4) Therapy doesn't work.
When a client and therapist interact, a positive result means that the individual learns how to cope with his or her feelings in a healthy way. The client also learns how to solve problems and change core beliefs that might have attributed to a lifestyle that’s been less than ideal.
Many have discovered that the reason therapy is so powerful is because it doesn’t rely on prescriptions to alter chemistry or to mask emotions that may re-emerge post-medication. While medication is absolutely essential for some disorders, education and talk therapy – which includes working toward sensible and healthy solutions – is invaluable and instrumental to a healthy way of life.
“I thought therapy was only for those who have severe mental disorders,” says Matthew Anthony, a 19 year old student whose mother was diagnosed with generalized anxiety disorder when he was 12. “(My mother) wasn’t schizophrenic. She wasn’t hearing voices. She wasn’t even suicidal.
“But I feel like there was a BC and AD for her – before therapy and after. She was a completely different human being after she started seeing a therapist.”
Like any physical treatment, however, you get out what you put in. If someone attends weekly physiotherapy sessions but fails to practice or exercise at home, the results will be less than optimal. The same is true for talk therapy. Behavioral intervention can be extremely powerful and successful, better than or equal to prescription medication, but coping strategies must be adopted and utilized in the short and long term for the therapy to “work.”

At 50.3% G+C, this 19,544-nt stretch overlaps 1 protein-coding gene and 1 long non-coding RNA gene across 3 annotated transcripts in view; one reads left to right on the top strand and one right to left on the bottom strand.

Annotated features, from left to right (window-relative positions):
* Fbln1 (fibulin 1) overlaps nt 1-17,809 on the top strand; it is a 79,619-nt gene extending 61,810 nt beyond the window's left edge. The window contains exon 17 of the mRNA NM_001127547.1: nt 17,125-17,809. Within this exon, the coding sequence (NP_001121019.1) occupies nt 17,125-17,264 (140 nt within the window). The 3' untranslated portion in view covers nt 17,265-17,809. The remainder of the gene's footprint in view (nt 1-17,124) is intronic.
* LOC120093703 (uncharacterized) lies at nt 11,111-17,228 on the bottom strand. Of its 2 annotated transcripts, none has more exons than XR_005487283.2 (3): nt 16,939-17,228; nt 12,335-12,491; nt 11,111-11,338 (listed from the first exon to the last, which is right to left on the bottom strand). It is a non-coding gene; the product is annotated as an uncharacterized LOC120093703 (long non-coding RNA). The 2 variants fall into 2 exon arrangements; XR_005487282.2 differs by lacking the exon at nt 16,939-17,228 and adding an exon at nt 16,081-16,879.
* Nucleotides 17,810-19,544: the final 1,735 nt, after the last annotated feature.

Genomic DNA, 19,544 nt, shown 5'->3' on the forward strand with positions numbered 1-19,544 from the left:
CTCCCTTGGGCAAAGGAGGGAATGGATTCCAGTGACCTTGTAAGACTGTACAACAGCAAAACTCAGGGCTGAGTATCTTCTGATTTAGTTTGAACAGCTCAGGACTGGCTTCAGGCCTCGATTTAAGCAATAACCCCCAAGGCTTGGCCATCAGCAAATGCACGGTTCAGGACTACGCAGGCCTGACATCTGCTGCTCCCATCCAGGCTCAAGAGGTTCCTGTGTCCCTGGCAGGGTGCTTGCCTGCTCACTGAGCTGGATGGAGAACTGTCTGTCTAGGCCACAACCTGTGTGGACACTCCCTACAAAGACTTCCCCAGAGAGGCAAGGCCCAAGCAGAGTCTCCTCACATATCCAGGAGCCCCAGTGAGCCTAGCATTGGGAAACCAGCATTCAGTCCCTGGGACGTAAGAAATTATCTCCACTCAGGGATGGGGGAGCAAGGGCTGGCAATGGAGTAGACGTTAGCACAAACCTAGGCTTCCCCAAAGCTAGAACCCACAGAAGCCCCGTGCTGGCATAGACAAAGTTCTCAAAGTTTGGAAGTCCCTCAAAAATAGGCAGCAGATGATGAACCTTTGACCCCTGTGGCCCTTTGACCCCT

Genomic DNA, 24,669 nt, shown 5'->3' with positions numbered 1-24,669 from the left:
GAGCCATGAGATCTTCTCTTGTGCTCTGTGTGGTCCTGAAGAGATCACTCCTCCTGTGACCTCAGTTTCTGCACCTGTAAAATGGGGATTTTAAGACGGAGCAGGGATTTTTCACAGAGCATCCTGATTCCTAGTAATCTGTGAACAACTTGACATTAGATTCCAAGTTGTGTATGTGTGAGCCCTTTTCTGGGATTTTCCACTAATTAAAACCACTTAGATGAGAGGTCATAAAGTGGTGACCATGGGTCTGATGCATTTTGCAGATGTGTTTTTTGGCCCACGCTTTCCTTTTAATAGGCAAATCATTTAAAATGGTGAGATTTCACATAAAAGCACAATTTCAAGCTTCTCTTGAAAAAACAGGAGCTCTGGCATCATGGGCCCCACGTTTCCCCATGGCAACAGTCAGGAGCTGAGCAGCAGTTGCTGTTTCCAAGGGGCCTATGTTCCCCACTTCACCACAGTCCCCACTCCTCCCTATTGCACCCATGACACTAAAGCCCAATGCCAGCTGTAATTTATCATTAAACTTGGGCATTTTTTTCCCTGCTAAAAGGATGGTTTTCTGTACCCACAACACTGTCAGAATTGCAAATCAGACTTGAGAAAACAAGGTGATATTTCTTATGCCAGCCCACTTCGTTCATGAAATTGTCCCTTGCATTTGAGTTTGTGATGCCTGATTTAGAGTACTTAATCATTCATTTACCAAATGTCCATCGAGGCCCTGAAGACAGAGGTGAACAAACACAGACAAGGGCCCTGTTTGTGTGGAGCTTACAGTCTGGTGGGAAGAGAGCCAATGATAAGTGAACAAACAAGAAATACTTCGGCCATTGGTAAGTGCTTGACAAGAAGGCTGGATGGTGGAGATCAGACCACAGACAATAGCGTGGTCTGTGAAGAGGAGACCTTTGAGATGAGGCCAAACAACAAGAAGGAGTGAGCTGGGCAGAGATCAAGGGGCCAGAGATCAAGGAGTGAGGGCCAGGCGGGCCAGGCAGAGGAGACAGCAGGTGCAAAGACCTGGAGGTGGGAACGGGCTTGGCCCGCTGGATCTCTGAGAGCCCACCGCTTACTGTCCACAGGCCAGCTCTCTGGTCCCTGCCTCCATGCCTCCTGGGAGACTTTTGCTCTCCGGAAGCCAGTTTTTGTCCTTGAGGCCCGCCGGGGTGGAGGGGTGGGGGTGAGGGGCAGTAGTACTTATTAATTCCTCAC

5) Therapy is not confidential.
Client confidentiality, for all licensed mental health professionals, is an absolute priority and requirement. Clients of licensed professionals are protected by state laws, but even unlicensed professionals (such as crisis counselors) respect privacy and confidentiality, agreeing not to reveal identifying information that may cause discomfort or damage to their patients.
Mental health professionals will often protect client confidentiality by not acknowledging them in public; not leaving voicemails on shared phone lines; and not discussing personal or identifying information with other parties, including family members or other healthcare professionals.
There are, however, exceptions.
One of the most common cases is if a client is a threat to himself/herself or others, in which case the therapist must notify someone who can keep the client safe (often a hospital). It may also be necessary for a therapist to reveal some information about a client to an insurer in order for a client’s care to be covered; however, in this situation, the therapist may only provide information regarding the diagnosis and any medication that may be required – any details discussed in session will not be shared.